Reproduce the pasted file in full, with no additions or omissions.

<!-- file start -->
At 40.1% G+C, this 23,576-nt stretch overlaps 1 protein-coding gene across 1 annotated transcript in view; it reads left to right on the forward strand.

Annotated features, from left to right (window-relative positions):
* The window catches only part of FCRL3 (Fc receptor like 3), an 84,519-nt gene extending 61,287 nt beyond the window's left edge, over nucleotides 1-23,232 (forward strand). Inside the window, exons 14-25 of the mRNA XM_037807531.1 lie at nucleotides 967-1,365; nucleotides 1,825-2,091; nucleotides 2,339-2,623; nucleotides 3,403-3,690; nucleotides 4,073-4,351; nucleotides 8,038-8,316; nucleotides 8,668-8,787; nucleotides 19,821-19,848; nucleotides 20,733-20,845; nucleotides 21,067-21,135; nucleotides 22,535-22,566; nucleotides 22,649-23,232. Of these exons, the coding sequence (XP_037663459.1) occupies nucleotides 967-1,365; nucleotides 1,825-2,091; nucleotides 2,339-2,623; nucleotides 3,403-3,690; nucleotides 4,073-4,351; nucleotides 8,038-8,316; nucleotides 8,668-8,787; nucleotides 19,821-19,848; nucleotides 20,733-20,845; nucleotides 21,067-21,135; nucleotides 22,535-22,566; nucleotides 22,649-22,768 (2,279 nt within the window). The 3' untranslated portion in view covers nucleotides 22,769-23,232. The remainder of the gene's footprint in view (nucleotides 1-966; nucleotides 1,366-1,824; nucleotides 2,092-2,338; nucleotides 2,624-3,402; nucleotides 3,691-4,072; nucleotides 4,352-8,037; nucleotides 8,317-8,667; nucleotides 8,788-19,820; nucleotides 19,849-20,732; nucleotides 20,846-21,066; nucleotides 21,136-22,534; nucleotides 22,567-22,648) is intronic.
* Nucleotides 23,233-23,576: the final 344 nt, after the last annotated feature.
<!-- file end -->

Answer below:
At 40.1% G+C, this 23,576-nt stretch overlaps 1 protein-coding gene across 1 annotated transcript in view; it reads left to right on the forward strand.

Annotated features, from left to right (window-relative positions):
* The window catches only part of FCRL3 (Fc receptor like 3), an 84,519-nt gene extending 61,287 nt beyond the window's left edge, over nucleotides 1-23,232 (forward strand). Inside the window, exons 14-25 of the mRNA XM_037807531.1 lie at nucleotides 967-1,365; nucleotides 1,825-2,091; nucleotides 2,339-2,623; nucleotides 3,403-3,690; nucleotides 4,073-4,351; nucleotides 8,038-8,316; nucleotides 8,668-8,787; nucleotides 19,821-19,848; nucleotides 20,733-20,845; nucleotides 21,067-21,135; nucleotides 22,535-22,566; nucleotides 22,649-23,232. Of these exons, the coding sequence (XP_037663459.1) occupies nucleotides 967-1,365; nucleotides 1,825-2,091; nucleotides 2,339-2,623; nucleotides 3,403-3,690; nucleotides 4,073-4,351; nucleotides 8,038-8,316; nucleotides 8,668-8,787; nucleotides 19,821-19,848; nucleotides 20,733-20,845; nucleotides 21,067-21,135; nucleotides 22,535-22,566; nucleotides 22,649-22,768 (2,279 nt within the window). The 3' untranslated portion in view covers nucleotides 22,769-23,232. The remainder of the gene's footprint in view (nucleotides 1-966; nucleotides 1,366-1,824; nucleotides 2,092-2,338; nucleotides 2,624-3,402; nucleotides 3,691-4,072; nucleotides 4,352-8,037; nucleotides 8,317-8,667; nucleotides 8,788-19,820; nucleotides 19,849-20,732; nucleotides 20,846-21,066; nucleotides 21,136-22,534; nucleotides 22,567-22,648) is intronic.
* Nucleotides 23,233-23,576: the final 344 nt, after the last annotated feature.